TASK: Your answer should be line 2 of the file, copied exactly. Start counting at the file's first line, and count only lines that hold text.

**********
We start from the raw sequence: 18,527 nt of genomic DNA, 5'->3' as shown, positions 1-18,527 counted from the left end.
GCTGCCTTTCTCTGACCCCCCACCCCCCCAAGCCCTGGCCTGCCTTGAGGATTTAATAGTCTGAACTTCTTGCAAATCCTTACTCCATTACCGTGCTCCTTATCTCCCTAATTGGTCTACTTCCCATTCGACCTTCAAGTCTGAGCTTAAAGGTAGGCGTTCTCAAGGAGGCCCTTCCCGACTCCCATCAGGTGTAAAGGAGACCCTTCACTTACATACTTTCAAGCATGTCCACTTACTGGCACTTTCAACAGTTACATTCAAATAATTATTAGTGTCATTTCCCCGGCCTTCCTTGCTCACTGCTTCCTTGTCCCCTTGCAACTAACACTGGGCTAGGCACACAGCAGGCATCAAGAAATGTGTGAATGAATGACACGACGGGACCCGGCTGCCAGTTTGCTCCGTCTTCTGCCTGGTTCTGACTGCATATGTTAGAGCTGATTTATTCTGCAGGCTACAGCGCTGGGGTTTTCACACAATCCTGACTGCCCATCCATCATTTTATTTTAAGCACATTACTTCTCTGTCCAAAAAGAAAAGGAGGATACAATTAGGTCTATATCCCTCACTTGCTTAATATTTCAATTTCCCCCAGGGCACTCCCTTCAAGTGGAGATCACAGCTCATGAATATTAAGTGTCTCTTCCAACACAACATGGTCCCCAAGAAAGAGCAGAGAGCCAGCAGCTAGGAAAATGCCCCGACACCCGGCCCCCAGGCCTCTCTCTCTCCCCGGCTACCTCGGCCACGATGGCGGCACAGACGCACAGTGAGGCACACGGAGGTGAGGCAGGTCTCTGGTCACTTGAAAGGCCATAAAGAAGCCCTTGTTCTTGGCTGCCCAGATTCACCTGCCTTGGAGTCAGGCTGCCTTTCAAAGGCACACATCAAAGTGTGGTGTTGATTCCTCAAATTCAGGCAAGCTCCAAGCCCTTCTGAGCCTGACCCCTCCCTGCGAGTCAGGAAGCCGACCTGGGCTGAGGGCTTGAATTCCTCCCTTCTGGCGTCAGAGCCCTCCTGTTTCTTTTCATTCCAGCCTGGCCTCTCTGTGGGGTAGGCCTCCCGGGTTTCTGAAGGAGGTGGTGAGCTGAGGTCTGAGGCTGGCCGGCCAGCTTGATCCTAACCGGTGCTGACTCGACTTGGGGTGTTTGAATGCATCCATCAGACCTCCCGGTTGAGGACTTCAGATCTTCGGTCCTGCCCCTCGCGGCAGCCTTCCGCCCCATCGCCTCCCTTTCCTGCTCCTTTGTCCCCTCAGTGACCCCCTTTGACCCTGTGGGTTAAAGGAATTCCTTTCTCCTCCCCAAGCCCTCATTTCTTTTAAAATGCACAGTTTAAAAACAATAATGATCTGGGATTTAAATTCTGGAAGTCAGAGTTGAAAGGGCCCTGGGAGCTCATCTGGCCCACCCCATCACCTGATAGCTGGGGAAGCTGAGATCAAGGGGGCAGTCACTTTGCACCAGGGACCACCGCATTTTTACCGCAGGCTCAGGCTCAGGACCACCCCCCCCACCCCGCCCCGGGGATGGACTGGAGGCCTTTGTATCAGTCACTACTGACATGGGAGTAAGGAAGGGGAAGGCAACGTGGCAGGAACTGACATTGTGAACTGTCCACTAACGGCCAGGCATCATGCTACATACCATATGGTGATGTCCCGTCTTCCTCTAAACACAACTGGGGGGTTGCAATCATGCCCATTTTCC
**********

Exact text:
GCTGCCTTTCTCTGACCCCCCACCCCCCCAAGCCCTGGCCTGCCTTGAGGATTTAATAGTCTGAACTTCTTGCAAATCCTTACTCCATTACCGTGCTCCTTATCTCCCTAATTGGTCTACTTCCCATTCGACCTTCAAGTCTGAGCTTAAAGGTAGGCGTTCTCAAGGAGGCCCTTCCCGACTCCCATCAGGTGTAAAGGAGACCCTTCACTTACATACTTTCAAGCATGTCCACTTACTGGCACTTTCAACAGTTACATTCAAATAATTATTAGTGTCATTTCCCCGGCCTTCCTTGCTCACTGCTTCCTTGTCCCCTTGCAACTAACACTGGGCTAGGCACACAGCAGGCATCAAGAAATGTGTGAATGAATGACACGACGGGACCCGGCTGCCAGTTTGCTCCGTCTTCTGCCTGGTTCTGACTGCATATGTTAGAGCTGATTTATTCTGCAGGCTACAGCGCTGGGGTTTTCACACAATCCTGACTGCCCATCCATCATTTTATTTTAAGCACATTACTTCTCTGTCCAAAAAGAAAAGGAGGATACAATTAGGTCTATATCCCTCACTTGCTTAATATTTCAATTTCCCCCAGGGCACTCCCTTCAAGTGGAGATCACAGCTCATGAATATTAAGTGTCTCTTCCAACACAACATGGTCCCCAAGAAAGAGCAGAGAGCCAGCAGCTAGGAAAATGCCCCGACACCCGGCCCCCAGGCCTCTCTCTCTCCCCGGCTACCTCGGCCACGATGGCGGCACAGACGCACAGTGAGGCACACGGAGGTGAGGCAGGTCTCTGGTCACTTGAAAGGCCATAAAGAAGCCCTTGTTCTTGGCTGCCCAGATTCACCTGCCTTGGAGTCAGGCTGCCTTTCAAAGGCACACATCAAAGTGTGGTGTTGATTCCTCAAATTCAGGCAAGCTCCAAGCCCTTCTGAGCCTGACCCCTCCCTGCGAGTCAGGAAGCCGACCTGGGCTGAGGGCTTGAATTCCTCCCTTCTGGCGTCAGAGCCCTCCTGTTTCTTTTCATTCCAGCCTGGCCTCTCTGTGGGGTAGGCCTCCCGGGTTTCTGAAGGAGGTGGTGAGCTGAGGTCTGAGGCTGGCCGGCCAGCTTGATCCTAACCGGTGCTGACTCGACTTGGGGTGTTTGAATGCATCCATCAGACCTCCCGGTTGAGGACTTCAGATCTTCGGTCCTGCCCCTCGCGGCAGCCTTCCGCCCCATCGCCTCCCTTTCCTGCTCCTTTGTCCCCTCAGTGACCCCCTTTGACCCTGTGGGTTAAAGGAATTCCTTTCTCCTCCCCAAGCCCTCATTTCTTTTAAAATGCACAGTTTAAAAACAATAATGATCTGGGATTTAAATTCTGGAAGTCAGAGTTGAAAGGGCCCTGGGAGCTCATCTGGCCCACCCCATCACCTGATAGCTGGGGAAGCTGAGATCAAGGGGGCAGTCACTTTGCACCAGGGACCACCGCATTTTTACCGCAGGCTCAGGCTCAGGACCACCCCCCCCACCCCGCCCCGGGGATGGACTGGAGGCCTTTGTATCAGTCACTACTGACATGGGAGTAAGGAAGGGGAAGGCAACGTGGCAGGAACTGACATTGTGAACTGTCCACTAACGGCCAGGCATCATGCTACATACCATATGGTGATGTCCCGTCTTCCTCTAAACACAACTGGGGGGTTGCAATCATGCCCATTTTCC